JPMorgan shares rise after Fed OKs restart of buybacks
The headquarters of JPMorgan Chase is seen on March 16, 2009, in New York. / Michael Kappeler/AFP/Getty Images
NEW YORK JPMorgan Chase (JPM) said Thursday that it has won approval from the Federal Reserve to start buying back its own stock. The bank suspended the plan in May, after it revealed a surprise trading loss that grew to more than $6 billion.
The bank said in a regulatory filing that the Fed gave the OK earlier this week. The plan calls for JPMorgan to buy back $3 billion of its stock in the first three months of next year.
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Buybacks are popular with stockholders because they increase a company's earnings per share for the stock still held by the public. Companies also use them to compensate for shares of stock that they award to employees.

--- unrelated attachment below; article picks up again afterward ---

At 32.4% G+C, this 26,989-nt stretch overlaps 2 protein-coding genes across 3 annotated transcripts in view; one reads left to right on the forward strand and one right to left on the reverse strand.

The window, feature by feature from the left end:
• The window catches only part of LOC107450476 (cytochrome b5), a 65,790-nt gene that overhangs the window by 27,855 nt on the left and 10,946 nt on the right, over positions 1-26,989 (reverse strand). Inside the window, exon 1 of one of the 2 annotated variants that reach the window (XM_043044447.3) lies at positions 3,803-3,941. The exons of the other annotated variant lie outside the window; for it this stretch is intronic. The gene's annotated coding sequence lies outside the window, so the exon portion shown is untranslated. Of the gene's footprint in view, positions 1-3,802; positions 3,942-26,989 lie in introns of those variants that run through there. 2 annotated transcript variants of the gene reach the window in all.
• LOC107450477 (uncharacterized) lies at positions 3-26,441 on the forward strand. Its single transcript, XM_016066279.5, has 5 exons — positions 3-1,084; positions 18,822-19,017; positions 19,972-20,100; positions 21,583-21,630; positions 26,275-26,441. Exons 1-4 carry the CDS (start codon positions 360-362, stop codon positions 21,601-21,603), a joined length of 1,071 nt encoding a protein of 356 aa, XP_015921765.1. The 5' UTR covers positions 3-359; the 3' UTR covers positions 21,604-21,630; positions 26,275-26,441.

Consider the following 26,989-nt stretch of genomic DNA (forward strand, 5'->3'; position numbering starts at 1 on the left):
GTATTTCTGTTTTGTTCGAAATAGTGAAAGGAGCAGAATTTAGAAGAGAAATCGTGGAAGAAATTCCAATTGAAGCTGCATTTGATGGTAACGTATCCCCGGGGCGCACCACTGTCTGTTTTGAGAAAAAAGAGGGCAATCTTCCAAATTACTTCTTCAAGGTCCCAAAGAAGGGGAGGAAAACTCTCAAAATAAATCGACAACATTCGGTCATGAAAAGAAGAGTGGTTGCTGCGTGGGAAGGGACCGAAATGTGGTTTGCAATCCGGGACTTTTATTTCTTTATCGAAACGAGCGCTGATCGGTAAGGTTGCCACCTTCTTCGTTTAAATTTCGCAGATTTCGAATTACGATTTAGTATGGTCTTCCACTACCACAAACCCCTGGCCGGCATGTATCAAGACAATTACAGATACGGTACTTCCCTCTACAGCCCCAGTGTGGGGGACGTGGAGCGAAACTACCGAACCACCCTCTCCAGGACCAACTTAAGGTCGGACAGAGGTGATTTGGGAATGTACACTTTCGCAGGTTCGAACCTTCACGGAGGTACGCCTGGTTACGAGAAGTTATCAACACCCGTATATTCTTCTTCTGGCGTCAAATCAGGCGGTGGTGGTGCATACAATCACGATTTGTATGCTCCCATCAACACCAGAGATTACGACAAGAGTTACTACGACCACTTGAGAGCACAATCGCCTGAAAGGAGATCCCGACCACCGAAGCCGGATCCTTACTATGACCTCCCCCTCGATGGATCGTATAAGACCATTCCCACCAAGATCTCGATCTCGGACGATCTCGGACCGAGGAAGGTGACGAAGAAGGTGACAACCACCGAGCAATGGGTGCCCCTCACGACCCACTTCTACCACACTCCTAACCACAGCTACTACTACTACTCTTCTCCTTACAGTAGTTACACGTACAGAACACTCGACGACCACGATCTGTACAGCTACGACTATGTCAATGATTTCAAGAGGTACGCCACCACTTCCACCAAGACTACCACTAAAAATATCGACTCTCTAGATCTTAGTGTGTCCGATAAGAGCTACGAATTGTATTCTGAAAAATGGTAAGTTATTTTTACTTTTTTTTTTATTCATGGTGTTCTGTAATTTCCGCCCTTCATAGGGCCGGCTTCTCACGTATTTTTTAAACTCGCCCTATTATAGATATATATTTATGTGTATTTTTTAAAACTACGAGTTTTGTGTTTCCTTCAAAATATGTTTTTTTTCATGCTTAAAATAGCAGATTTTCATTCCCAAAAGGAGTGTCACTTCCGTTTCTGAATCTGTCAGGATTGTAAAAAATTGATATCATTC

JPMorgan was among the best-performing bank stocks Thursday, rising 0.8 percent in midday trading.
The bank also said it has reached an agreement in principle with the Securities and Exchange Commission to resolve two investigations into sales of mortgage-backed securities.
One involves securities sold by Bear Stearns, which was near failure when JPMorgan bought it in March 2008. JPMorgan did not say what it might pay under the settlements, and an SEC spokesman declined comment.
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